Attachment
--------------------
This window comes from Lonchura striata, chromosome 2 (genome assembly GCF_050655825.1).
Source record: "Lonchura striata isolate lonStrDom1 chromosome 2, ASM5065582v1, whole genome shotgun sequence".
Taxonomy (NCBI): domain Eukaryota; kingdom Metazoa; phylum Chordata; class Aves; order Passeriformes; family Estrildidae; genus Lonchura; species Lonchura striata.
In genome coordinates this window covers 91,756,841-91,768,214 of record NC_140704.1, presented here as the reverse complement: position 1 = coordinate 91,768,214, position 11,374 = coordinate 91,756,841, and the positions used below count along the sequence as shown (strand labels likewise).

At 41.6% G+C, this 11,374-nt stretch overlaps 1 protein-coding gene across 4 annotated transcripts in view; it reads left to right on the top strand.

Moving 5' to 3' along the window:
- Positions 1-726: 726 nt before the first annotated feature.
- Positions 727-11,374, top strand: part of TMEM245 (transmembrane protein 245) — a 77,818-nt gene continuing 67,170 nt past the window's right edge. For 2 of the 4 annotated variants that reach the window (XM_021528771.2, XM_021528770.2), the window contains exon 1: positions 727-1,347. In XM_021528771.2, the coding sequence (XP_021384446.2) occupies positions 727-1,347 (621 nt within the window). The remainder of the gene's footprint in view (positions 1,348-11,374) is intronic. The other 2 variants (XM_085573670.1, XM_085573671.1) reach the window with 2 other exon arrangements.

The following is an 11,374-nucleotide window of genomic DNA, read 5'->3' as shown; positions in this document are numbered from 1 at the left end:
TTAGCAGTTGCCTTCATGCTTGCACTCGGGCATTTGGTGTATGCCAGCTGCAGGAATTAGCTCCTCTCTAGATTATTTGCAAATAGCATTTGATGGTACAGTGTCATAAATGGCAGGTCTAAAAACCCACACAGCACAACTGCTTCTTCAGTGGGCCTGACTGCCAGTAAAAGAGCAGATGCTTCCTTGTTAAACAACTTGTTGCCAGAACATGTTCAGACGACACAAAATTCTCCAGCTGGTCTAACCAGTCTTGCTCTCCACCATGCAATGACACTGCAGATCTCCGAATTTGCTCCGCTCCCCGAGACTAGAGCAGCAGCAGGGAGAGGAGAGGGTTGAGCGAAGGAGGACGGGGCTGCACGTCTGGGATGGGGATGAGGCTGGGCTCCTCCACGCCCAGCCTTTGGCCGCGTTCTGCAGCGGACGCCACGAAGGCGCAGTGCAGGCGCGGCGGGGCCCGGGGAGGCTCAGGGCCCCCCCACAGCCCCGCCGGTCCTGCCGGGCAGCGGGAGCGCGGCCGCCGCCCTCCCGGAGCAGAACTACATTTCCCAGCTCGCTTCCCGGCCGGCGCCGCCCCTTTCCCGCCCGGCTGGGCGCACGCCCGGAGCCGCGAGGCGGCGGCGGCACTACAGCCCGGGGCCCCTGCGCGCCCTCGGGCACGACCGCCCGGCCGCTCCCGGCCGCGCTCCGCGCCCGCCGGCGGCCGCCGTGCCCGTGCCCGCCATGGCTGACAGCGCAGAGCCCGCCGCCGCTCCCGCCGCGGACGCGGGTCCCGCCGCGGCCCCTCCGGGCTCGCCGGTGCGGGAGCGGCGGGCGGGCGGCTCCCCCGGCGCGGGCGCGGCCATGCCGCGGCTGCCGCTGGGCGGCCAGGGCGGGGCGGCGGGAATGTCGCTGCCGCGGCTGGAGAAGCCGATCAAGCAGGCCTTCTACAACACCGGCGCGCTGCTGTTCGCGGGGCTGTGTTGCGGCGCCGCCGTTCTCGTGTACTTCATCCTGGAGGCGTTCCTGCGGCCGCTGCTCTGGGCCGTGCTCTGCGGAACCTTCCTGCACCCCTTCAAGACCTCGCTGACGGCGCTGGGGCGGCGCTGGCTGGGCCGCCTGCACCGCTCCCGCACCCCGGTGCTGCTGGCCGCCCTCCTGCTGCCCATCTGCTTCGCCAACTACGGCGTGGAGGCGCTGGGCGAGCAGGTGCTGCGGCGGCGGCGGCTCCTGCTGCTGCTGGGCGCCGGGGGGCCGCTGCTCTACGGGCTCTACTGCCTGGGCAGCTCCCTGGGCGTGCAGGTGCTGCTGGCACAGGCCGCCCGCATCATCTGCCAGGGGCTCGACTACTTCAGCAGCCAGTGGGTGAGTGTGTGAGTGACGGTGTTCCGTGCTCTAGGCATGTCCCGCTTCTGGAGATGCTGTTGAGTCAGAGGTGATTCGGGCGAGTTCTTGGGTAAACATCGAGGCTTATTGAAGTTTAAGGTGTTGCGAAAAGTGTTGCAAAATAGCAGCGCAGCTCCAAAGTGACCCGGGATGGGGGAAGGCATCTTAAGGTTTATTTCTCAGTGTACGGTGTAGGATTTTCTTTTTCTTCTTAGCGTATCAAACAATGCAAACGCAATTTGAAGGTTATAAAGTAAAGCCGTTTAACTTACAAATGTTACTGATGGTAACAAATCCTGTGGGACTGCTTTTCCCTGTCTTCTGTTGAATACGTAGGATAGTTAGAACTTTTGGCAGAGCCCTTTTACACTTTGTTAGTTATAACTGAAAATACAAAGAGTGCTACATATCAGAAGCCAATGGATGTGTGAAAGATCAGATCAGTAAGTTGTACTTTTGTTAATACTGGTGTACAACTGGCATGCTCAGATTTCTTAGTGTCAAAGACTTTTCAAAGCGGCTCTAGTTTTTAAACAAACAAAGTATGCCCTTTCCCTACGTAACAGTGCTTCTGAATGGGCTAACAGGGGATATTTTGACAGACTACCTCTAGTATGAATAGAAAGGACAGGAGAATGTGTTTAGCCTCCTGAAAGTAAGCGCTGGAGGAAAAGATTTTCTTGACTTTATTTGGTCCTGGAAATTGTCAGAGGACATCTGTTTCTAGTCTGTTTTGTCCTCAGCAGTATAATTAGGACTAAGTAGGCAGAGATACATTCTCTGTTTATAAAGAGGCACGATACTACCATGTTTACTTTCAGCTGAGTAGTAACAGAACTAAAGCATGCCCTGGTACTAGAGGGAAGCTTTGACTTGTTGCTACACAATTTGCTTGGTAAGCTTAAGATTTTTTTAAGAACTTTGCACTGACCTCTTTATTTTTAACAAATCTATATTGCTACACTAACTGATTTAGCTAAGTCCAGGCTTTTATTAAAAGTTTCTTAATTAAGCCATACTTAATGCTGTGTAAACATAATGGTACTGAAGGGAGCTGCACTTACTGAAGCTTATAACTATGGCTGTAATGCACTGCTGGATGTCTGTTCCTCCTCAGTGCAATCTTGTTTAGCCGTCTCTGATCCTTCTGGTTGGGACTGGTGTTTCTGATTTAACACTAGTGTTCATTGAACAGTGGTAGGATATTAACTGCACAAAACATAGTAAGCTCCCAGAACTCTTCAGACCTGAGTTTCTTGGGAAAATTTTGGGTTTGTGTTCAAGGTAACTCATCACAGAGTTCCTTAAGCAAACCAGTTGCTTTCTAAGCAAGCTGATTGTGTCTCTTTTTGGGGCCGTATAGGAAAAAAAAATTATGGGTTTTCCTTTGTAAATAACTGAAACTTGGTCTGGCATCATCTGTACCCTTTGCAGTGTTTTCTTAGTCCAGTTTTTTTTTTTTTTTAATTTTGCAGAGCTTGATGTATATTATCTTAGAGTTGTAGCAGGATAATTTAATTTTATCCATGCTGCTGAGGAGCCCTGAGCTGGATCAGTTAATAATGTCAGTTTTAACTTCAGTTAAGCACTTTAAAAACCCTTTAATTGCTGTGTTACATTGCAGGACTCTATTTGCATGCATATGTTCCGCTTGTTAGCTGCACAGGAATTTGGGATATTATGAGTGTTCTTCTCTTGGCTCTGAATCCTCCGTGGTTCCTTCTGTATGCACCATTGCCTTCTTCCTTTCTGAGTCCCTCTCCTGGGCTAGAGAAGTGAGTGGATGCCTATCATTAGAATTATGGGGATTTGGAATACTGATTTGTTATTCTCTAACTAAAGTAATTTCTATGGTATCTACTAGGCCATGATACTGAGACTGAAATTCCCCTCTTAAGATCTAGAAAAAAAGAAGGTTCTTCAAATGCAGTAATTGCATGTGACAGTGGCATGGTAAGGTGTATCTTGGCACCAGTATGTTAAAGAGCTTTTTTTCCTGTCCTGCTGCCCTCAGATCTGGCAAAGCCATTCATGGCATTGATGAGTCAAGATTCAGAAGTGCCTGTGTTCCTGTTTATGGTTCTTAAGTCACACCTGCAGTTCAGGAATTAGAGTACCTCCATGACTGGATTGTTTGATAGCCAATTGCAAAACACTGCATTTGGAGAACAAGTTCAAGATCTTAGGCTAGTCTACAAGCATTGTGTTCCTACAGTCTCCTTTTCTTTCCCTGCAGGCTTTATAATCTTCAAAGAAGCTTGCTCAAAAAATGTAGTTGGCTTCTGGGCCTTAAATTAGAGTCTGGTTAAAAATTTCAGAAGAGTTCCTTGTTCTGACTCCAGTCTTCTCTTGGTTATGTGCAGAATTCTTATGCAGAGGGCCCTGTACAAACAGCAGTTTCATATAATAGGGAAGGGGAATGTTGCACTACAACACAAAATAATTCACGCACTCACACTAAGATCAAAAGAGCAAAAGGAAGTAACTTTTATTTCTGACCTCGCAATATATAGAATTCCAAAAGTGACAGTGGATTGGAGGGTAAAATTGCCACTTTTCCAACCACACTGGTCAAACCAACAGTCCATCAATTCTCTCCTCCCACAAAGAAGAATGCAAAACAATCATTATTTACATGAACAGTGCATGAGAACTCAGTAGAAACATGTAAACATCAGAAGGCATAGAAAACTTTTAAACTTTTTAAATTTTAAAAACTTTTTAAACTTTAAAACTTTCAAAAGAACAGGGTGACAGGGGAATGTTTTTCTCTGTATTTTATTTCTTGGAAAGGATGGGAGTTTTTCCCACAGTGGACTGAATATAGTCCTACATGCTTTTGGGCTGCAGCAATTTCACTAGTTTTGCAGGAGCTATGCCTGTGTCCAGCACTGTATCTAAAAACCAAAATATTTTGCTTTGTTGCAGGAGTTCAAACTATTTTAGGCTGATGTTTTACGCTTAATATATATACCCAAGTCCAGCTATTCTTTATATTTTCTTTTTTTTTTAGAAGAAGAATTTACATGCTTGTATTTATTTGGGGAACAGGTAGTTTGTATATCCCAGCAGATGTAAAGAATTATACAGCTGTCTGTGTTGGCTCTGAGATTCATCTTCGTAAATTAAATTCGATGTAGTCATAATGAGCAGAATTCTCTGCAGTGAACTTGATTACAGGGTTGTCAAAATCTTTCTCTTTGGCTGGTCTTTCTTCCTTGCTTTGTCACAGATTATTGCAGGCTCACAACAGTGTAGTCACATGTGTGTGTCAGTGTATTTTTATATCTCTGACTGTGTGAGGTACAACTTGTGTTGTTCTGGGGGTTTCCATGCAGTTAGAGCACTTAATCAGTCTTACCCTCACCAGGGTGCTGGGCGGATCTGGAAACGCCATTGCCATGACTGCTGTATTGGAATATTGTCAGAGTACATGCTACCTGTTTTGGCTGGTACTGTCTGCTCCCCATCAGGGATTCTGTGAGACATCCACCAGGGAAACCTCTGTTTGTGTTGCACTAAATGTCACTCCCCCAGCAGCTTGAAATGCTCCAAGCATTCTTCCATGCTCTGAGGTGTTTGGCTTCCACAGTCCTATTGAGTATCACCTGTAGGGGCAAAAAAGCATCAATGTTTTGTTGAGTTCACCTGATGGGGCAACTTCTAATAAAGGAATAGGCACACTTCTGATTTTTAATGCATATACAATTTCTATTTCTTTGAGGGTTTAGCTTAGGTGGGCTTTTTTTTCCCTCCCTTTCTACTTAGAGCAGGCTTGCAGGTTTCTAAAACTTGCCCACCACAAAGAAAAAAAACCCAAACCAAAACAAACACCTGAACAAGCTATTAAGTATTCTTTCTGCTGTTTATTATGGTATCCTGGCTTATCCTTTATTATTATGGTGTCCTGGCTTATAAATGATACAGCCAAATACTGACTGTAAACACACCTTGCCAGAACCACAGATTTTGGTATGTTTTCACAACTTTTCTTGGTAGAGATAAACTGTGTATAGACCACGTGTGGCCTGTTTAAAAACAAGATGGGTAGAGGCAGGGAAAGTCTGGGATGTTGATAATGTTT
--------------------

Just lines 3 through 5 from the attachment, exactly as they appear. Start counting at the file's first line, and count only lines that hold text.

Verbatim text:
Taxonomy (NCBI): domain Eukaryota; kingdom Metazoa; phylum Chordata; class Aves; order Passeriformes; family Estrildidae; genus Lonchura; species Lonchura striata.
In genome coordinates this window covers 91,756,841-91,768,214 of record NC_140704.1, presented here as the reverse complement: position 1 = coordinate 91,768,214, position 11,374 = coordinate 91,756,841, and the positions used below count along the sequence as shown (strand labels likewise).

At 41.6% G+C, this 11,374-nt stretch overlaps 1 protein-coding gene across 4 annotated transcripts in view; it reads left to right on the top strand.